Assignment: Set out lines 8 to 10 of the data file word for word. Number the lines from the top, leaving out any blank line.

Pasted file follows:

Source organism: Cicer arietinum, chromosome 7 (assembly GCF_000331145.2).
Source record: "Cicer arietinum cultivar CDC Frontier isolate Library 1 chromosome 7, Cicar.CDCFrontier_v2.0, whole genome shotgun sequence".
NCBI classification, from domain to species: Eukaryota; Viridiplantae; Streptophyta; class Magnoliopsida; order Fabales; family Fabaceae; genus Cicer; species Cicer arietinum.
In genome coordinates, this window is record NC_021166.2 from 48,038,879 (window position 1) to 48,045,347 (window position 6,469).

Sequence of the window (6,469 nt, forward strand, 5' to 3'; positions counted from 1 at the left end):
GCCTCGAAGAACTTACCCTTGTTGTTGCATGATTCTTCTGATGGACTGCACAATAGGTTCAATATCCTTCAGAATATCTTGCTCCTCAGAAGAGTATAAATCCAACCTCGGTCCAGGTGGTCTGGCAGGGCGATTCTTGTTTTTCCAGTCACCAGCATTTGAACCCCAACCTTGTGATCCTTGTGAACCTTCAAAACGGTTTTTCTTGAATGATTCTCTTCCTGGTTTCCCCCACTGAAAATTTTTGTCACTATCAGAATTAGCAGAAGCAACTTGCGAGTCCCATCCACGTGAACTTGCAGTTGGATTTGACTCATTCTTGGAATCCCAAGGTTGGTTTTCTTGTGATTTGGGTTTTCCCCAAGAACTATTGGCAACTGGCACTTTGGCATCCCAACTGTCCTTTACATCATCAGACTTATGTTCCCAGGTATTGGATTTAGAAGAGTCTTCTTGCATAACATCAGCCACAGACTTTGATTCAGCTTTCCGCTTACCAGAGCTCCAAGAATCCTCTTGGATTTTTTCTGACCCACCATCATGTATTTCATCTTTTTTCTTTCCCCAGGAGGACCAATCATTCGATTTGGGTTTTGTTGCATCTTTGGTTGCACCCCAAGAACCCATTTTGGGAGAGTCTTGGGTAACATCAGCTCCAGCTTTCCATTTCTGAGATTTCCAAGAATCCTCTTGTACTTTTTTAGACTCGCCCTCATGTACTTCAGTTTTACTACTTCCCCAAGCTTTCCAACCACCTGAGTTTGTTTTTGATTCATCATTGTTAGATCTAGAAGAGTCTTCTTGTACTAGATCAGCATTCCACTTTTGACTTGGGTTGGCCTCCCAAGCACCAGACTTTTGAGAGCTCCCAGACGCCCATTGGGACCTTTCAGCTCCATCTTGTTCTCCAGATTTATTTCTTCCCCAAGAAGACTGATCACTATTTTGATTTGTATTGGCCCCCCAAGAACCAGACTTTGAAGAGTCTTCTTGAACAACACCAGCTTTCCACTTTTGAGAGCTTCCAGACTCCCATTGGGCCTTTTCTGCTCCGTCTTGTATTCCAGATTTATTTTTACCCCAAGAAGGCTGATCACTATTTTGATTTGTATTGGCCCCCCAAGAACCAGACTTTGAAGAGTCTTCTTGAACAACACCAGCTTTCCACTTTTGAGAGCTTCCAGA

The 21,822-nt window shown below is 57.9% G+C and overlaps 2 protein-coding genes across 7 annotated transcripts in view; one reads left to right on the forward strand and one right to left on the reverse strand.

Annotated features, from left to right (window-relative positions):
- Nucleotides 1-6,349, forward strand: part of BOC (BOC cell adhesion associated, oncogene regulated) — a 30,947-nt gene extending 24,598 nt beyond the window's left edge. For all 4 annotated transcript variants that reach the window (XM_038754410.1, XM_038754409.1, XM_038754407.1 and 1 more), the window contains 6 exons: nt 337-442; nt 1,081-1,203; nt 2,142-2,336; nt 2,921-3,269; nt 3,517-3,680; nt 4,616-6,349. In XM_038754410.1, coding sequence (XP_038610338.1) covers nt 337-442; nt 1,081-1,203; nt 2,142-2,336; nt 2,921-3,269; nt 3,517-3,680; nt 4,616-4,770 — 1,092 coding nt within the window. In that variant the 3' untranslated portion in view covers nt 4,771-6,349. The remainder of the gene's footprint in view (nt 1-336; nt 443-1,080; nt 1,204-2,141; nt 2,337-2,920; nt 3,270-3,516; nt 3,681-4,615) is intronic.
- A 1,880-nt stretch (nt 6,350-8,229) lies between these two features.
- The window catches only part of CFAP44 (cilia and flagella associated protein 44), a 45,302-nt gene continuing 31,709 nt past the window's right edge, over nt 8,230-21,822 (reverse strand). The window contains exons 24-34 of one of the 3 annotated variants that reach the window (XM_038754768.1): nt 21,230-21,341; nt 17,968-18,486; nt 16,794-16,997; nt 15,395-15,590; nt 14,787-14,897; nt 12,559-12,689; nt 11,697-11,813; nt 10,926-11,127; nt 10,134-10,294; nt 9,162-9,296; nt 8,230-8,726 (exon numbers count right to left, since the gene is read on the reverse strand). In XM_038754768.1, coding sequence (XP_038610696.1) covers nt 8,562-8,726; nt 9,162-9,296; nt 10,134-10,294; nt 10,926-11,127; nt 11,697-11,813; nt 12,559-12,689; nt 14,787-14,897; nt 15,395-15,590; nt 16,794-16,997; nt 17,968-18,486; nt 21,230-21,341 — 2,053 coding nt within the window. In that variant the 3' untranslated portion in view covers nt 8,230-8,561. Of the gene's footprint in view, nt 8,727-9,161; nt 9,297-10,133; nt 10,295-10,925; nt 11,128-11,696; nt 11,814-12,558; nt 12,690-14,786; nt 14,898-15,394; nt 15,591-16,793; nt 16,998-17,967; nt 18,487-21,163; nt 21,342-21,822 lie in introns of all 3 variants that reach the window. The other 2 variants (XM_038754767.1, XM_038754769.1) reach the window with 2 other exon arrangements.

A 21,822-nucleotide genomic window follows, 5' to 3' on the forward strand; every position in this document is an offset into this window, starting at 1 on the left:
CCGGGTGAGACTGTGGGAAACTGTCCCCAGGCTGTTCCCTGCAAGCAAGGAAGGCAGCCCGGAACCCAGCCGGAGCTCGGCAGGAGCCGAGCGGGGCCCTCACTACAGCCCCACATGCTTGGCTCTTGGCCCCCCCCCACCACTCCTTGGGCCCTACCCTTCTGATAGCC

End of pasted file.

Annotated features, from left to right (window-relative positions):
- Nucleotides 1-6,349, forward strand: part of BOC (BOC cell adhesion associated, oncogene regulated) — a 30,947-nt gene extending 24,598 nt beyond the window's left edge. For all 4 annotated transcript variants that reach the window (XM_038754410.1, XM_038754409.1, XM_038754407.1 and 1 more), the window contains 6 exons: nt 337-442; nt 1,081-1,203; nt 2,142-2,336; nt 2,921-3,269; nt 3,517-3,680; nt 4,616-6,349. In XM_038754410.1, coding sequence (XP_038610338.1) covers nt 337-442; nt 1,081-1,203; nt 2,142-2,336; nt 2,921-3,269; nt 3,517-3,680; nt 4,616-4,770 — 1,092 coding nt within the window. In that variant the 3' untranslated portion in view covers nt 4,771-6,349. The remainder of the gene's footprint in view (nt 1-336; nt 443-1,080; nt 1,204-2,141; nt 2,337-2,920; nt 3,270-3,516; nt 3,681-4,615) is intronic.
- A 1,880-nt stretch (nt 6,350-8,229) lies between these two features.